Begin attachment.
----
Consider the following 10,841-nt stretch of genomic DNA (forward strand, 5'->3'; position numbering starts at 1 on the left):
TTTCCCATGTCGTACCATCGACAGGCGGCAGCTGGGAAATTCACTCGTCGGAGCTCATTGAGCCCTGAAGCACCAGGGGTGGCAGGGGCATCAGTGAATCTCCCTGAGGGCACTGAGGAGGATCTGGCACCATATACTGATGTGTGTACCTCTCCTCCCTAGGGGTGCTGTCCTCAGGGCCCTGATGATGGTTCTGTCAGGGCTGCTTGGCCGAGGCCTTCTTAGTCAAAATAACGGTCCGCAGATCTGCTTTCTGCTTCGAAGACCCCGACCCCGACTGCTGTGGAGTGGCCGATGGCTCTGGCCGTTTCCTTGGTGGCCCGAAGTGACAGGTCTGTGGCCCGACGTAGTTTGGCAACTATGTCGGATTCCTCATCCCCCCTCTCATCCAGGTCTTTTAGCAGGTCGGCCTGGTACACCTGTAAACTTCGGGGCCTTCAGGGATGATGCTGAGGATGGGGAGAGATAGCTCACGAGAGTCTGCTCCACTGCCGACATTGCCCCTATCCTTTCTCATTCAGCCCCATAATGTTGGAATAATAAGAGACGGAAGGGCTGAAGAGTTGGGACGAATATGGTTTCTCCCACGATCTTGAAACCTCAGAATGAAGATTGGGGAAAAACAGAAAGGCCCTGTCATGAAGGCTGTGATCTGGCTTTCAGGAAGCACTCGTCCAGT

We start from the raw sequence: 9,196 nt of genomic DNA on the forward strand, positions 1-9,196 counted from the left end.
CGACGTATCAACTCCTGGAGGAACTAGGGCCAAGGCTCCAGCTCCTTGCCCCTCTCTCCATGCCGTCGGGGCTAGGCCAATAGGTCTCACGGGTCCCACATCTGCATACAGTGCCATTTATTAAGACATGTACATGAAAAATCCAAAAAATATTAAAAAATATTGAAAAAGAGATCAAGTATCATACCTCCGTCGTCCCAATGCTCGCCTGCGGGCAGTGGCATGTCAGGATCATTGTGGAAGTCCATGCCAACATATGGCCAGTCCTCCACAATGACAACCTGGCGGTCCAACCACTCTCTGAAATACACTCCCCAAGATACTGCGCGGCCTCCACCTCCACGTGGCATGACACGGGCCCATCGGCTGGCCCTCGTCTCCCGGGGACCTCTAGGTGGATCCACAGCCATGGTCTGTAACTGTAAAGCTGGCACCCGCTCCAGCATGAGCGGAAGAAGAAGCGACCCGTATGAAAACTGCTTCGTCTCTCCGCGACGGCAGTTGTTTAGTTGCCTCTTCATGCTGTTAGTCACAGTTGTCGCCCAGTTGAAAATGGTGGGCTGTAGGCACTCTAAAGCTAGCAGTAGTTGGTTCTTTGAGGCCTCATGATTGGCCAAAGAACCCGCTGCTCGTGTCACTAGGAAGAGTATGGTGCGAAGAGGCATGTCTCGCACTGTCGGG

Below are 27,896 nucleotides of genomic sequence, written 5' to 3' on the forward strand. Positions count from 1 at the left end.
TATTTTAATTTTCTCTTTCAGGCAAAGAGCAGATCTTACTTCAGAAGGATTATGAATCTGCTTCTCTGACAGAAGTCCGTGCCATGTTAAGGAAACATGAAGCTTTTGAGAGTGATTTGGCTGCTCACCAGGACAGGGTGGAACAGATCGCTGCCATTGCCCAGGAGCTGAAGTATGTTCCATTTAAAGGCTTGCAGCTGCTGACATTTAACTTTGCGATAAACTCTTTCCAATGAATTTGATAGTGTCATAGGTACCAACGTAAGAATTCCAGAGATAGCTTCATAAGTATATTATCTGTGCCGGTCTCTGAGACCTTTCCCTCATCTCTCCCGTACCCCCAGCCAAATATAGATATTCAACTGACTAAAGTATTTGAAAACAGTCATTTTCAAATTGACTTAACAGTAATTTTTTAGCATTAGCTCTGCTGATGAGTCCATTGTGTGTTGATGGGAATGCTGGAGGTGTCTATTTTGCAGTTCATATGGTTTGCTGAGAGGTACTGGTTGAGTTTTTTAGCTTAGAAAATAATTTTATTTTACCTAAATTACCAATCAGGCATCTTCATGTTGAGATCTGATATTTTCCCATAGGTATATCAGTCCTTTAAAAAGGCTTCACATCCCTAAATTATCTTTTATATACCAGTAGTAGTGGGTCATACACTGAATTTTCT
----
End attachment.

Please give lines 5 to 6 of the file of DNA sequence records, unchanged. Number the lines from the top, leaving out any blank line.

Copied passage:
Below are 27,896 nucleotides of genomic sequence, written 5' to 3' on the forward strand. Positions count from 1 at the left end.
TATTTTAATTTTCTCTTTCAGGCAAAGAGCAGATCTTACTTCAGAAGGATTATGAATCTGCTTCTCTGACAGAAGTCCGTGCCATGTTAAGGAAACATGAAGCTTTTGAGAGTGATTTGGCTGCTCACCAGGACAGGGTGGAACAGATCGCTGCCATTGCCCAGGAGCTGAAGTATGTTCCATTTAAAGGCTTGCAGCTGCTGACATTTAACTTTGCGATAAACTCTTTCCAATGAATTTGATAGTGTCATAGGTACCAACGTAAGAATTCCAGAGATAGCTTCATAAGTATATTATCTGTGCCGGTCTCTGAGACCTTTCCCTCATCTCTCCCGTACCCCCAGCCAAATATAGATATTCAACTGACTAAAGTATTTGAAAACAGTCATTTTCAAATTGACTTAACAGTAATTTTTTAGCATTAGCTCTGCTGATGAGTCCATTGTGTGTTGATGGGAATGCTGGAGGTGTCTATTTTGCAGTTCATATGGTTTGCTGAGAGGTACTGGTTGAGTTTTTTAGCTTAGAAAATAATTTTATTTTACCTAAATTACCAATCAGGCATCTTCATGTTGAGATCTGATATTTTCCCATAGGTATATCAGTCCTTTAAAAAGGCTTCACATCCCTAAATTATCTTTTATATACCAGTAGTAGTGGGTCATACACTGAATTTTCT